To test the bass and the SA-35s’ ability to handle rock, I loaded up Foreigner 4 once again on DVD-Audio (Atlantic). Although Foreigner has always been a guilty pleasure for me (this means that I like it but only admit it to my closest friends), it serves up some heavy low-end energy. In the cut “Jukebox Hero,” the SA-35s managed to separate the instruments very well, given the ‘70s genre recording. The low end was powerful and had substantial punch. I am someone who once believed that even smaller box speakers were an unthinkable compromise, but the SA-35s had me thinking otherwise. I was able to sit back for detailed listening and achieve a solid stage and real-time dynamics. In the hit song “Urgent,” the sound was as big as any comparably-priced floor stander, yet the performance in many ways was better than some I have reviewed. Although it’s been a while since the review, the SA-35s sound as good as the Paradigm Studio 80s, with the only possible limitation in comparison being less positional adjustment with the in-wall speakers. They are that good.

I loaded up Al Green’s Greatest Hits (Hi Records DVD-Audio). This recording is not audiophile perfect due to its age, but I wanted to test for the SA-35s emotional connection and their ability to involve me at the highest volume levels. I cranked my system up to “11” ala Nigel in “This Is Spinal Tap” and the SA-35s held strong. I played this track on my $4,000 Revel F30s (now replaced by the slimmer F32s being reviewed by Ben Shyman), then the $1,800 Definitive Technology 7002s and then back to the SA-35s. I felt that although the Revels F30s had a little more focus to the stage due to the positional flexibility, the SA-35s held their own and sounded decisively transparent and lush. This is a big compliment to an in-wall speaker system. Were they as good as the aforementioned speakers? In many ways, the answer is yes. The SA-35s have great bass and midrange performance and a grain-free, liquid-sounding high end.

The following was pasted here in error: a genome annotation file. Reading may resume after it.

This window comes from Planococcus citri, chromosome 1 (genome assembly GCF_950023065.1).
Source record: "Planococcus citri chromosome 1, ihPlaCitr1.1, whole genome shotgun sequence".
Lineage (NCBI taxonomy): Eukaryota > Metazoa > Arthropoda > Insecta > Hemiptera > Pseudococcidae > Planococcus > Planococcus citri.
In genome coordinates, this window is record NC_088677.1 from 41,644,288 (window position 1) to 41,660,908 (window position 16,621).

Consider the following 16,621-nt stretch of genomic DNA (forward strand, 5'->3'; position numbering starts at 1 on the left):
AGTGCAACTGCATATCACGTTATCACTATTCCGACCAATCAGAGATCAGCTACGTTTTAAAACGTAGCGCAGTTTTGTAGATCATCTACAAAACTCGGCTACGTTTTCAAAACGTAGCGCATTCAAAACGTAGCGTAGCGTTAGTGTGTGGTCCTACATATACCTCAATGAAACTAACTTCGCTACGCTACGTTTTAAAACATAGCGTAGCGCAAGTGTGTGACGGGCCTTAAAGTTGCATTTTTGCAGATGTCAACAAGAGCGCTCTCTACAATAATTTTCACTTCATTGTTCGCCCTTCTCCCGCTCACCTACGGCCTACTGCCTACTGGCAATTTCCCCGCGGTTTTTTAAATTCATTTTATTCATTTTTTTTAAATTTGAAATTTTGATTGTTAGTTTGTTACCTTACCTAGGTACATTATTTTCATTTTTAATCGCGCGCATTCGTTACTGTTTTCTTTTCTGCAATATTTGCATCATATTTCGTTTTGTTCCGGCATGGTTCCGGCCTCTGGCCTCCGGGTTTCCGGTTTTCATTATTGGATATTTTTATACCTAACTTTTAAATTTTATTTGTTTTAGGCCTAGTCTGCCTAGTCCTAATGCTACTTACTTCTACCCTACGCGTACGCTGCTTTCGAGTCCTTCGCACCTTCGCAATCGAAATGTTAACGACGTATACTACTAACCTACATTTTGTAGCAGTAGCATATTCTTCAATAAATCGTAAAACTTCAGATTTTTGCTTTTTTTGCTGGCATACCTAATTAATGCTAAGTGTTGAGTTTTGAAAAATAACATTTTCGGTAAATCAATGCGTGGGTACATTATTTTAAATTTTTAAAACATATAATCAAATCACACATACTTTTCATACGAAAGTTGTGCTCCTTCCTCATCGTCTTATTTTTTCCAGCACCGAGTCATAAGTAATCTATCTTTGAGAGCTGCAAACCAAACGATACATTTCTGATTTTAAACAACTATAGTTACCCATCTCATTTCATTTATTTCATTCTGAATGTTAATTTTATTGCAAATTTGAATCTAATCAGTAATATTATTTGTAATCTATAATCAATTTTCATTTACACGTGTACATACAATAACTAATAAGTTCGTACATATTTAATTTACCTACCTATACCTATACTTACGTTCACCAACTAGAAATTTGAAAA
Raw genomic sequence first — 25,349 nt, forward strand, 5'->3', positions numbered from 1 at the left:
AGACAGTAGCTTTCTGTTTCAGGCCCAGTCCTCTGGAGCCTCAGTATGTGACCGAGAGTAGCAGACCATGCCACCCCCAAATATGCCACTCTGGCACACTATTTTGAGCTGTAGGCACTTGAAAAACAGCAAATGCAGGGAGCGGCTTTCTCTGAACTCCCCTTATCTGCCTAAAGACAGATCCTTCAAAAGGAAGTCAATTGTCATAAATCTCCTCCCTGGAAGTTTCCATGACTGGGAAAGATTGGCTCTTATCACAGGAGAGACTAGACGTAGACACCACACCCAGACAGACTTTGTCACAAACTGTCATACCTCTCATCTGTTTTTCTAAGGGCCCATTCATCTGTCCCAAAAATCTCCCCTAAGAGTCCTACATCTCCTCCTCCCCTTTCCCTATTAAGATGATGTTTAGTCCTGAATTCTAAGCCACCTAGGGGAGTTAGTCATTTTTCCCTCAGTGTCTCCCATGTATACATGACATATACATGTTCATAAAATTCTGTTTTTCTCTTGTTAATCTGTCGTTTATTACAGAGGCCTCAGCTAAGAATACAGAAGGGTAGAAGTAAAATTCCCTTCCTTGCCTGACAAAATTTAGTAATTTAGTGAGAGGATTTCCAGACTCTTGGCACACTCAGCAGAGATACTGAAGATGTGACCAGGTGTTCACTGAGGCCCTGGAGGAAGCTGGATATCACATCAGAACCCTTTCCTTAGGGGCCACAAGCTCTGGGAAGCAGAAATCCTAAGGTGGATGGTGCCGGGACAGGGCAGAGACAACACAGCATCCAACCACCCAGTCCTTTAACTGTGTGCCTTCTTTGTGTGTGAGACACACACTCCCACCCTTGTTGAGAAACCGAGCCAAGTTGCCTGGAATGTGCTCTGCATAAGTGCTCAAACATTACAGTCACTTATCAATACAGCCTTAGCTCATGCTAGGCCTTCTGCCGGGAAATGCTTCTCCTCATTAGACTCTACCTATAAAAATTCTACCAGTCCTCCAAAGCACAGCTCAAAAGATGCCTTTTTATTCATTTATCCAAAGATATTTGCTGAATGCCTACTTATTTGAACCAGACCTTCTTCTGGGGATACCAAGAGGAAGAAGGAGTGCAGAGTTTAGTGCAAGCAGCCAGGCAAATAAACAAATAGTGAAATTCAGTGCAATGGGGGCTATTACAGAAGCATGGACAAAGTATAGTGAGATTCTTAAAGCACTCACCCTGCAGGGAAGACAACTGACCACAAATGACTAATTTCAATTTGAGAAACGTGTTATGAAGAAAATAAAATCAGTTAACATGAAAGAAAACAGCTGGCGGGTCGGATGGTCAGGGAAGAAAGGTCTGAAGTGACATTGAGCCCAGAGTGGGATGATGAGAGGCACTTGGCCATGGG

The T-Rex scene in “Jurassic Park” (Universal DVD) is a great test of detail, low-end power and control. I ran the Paradigm in-wall 5.1 package without the use of a sub and was impressed with the tooth rattling low end, even without a sub. As the T-Rex peers into the car at the frightened children, the low frequency rumble was articulate and detailed. Sound effects from around the room were remarkably energizing. Having watched this on dozens of theater systems, I felt the same emotional connection that I feel from floor-standing box speakers. There clearly was little if any loss from the lack of box.

When looking for an adrenaline rush, I often reach for the intro to “Toy Story 2” (Disney/Pixar). I love the scene where Buzz descends from space and glides into what appears as an uninhabited planet. The large bass booms were controlled well. Very notable, the SA-35s managed to provide all the information both uncompressed and unstrained. If I closed my eyes, it would have not been apparent that these were flush-mounted speakers.